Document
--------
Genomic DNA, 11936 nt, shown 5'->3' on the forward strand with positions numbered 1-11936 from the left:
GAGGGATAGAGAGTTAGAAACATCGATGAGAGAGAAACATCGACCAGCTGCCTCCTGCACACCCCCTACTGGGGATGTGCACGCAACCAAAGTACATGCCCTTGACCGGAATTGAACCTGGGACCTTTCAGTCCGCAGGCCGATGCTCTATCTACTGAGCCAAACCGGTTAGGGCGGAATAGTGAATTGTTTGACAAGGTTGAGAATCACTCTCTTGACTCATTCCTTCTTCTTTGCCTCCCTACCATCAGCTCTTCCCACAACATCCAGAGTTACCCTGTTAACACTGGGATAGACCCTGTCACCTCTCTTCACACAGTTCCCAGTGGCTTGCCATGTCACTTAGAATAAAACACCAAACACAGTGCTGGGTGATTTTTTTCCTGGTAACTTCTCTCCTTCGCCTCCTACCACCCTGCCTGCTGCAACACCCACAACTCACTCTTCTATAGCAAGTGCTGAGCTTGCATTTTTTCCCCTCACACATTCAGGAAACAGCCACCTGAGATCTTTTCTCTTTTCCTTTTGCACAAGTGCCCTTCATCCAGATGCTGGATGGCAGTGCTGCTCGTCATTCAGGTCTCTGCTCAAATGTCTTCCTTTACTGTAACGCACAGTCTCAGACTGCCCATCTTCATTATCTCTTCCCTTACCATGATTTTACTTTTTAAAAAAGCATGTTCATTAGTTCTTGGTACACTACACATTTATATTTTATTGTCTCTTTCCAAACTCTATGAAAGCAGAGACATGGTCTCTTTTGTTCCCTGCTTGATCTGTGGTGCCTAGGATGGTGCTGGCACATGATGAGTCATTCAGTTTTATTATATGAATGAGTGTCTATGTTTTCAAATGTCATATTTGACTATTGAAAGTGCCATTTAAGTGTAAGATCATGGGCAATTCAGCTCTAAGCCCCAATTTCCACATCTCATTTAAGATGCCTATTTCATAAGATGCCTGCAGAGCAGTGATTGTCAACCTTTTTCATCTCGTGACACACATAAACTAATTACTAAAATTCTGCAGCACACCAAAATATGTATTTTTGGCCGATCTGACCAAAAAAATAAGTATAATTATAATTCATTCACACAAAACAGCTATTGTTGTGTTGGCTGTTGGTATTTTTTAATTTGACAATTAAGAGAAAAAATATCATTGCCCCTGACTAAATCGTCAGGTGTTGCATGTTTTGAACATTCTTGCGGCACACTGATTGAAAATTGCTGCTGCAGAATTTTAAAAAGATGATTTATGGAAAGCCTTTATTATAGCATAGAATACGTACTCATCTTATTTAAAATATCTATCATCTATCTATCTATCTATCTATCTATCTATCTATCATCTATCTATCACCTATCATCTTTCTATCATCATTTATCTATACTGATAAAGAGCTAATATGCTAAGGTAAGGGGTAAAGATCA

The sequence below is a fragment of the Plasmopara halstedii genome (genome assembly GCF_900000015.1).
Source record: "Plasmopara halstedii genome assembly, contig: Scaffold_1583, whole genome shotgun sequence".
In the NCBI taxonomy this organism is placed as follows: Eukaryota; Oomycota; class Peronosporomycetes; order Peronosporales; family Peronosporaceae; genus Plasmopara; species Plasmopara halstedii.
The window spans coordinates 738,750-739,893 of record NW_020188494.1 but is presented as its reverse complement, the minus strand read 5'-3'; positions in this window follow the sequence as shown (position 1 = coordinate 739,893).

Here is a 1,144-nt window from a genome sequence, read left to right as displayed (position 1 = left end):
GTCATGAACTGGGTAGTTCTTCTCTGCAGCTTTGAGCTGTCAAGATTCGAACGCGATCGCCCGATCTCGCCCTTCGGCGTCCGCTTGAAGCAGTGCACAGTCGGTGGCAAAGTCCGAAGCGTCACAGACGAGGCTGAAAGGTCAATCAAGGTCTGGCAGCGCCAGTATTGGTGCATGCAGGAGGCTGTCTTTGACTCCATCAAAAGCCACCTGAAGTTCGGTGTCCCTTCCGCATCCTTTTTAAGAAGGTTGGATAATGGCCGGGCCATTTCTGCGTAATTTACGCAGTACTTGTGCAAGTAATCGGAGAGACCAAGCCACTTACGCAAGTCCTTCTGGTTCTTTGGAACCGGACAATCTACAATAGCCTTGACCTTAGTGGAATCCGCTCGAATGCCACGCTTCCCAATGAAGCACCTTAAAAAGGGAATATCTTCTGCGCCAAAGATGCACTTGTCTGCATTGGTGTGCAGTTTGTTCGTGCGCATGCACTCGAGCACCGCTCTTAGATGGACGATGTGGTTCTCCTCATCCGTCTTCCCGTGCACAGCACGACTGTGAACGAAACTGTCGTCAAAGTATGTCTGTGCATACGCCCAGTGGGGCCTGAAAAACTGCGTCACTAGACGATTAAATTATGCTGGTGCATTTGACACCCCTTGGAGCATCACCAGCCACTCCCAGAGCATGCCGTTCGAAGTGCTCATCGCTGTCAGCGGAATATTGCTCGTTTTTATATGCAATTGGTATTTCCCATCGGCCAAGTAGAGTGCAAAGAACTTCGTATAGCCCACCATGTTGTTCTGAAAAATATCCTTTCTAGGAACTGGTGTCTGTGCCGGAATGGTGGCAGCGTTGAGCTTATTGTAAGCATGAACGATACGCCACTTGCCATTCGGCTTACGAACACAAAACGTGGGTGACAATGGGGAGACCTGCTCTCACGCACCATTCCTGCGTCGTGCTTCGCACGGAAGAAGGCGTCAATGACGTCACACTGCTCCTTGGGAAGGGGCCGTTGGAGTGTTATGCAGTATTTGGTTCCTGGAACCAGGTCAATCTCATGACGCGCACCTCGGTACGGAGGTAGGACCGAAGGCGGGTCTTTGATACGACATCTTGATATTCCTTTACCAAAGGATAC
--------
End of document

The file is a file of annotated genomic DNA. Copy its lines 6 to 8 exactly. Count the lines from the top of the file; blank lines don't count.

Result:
The window spans coordinates 738,750-739,893 of record NW_020188494.1 but is presented as its reverse complement, the minus strand read 5'-3'; positions in this window follow the sequence as shown (position 1 = coordinate 739,893).

Here is a 1,144-nt window from a genome sequence, read left to right as displayed (position 1 = left end):
GTCATGAACTGGGTAGTTCTTCTCTGCAGCTTTGAGCTGTCAAGATTCGAACGCGATCGCCCGATCTCGCCCTTCGGCGTCCGCTTGAAGCAGTGCACAGTCGGTGGCAAAGTCCGAAGCGTCACAGACGAGGCTGAAAGGTCAATCAAGGTCTGGCAGCGCCAGTATTGGTGCATGCAGGAGGCTGTCTTTGACTCCATCAAAAGCCACCTGAAGTTCGGTGTCCCTTCCGCATCCTTTTTAAGAAGGTTGGATAATGGCCGGGCCATTTCTGCGTAATTTACGCAGTACTTGTGCAAGTAATCGGAGAGACCAAGCCACTTACGCAAGTCCTTCTGGTTCTTTGGAACCGGACAATCTACAATAGCCTTGACCTTAGTGGAATCCGCTCGAATGCCACGCTTCCCAATGAAGCACCTTAAAAAGGGAATATCTTCTGCGCCAAAGATGCACTTGTCTGCATTGGTGTGCAGTTTGTTCGTGCGCATGCACTCGAGCACCGCTCTTAGATGGACGATGTGGTTCTCCTCATCCGTCTTCCCGTGCACAGCACGACTGTGAACGAAACTGTCGTCAAAGTATGTCTGTGCATACGCCCAGTGGGGCCTGAAAAACTGCGTCACTAGACGATTAAATTATGCTGGTGCATTTGACACCCCTTGGAGCATCACCAGCCACTCCCAGAGCATGCCGTTCGAAGTGCTCATCGCTGTCAGCGGAATATTGCTCGTTTTTATATGCAATTGGTATTTCCCATCGGCCAAGTAGAGTGCAAAGAACTTCGTATAGCCCACCATGTTGTTCTGAAAAATATCCTTTCTAGGAACTGGTGTCTGTGCCGGAATGGTGGCAGCGTTGAGCTTATTGTAAGCATGAACGATACGCCACTTGCCATTCGGCTTACGAACACAAAACGTGGGTGACAATGGGGAGACCTGCTCTCACGCACCATTCCTGCGTCGTGCTTCGCACGGAAGAAGGCGTCAATGACGTCACACTGCTCCTTGGGAAGGGGCCGTTGGAGTGTTATGCAGTATTTGGTTCCTGGAACCAGGTCAATCTCATGACGCGCACCTCGGTACGGAGGTAGGACCGAAGGCGGGTCTTTGATACGACATCTTGATATTCCTTTACCAAAGGATAC